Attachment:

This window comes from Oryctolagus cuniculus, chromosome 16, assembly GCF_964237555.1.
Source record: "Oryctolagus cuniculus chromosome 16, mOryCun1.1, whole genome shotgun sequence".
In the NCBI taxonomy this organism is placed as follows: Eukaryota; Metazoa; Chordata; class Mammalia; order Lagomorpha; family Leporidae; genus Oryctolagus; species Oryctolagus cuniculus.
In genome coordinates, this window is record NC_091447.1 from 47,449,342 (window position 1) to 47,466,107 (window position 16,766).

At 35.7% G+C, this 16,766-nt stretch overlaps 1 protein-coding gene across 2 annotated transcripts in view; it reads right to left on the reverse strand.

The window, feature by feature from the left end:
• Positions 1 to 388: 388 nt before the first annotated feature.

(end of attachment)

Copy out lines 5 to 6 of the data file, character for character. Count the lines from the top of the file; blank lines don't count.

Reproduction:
At 35.7% G+C, this 16,766-nt stretch overlaps 1 protein-coding gene across 2 annotated transcripts in view; it reads right to left on the reverse strand.

The window, feature by feature from the left end: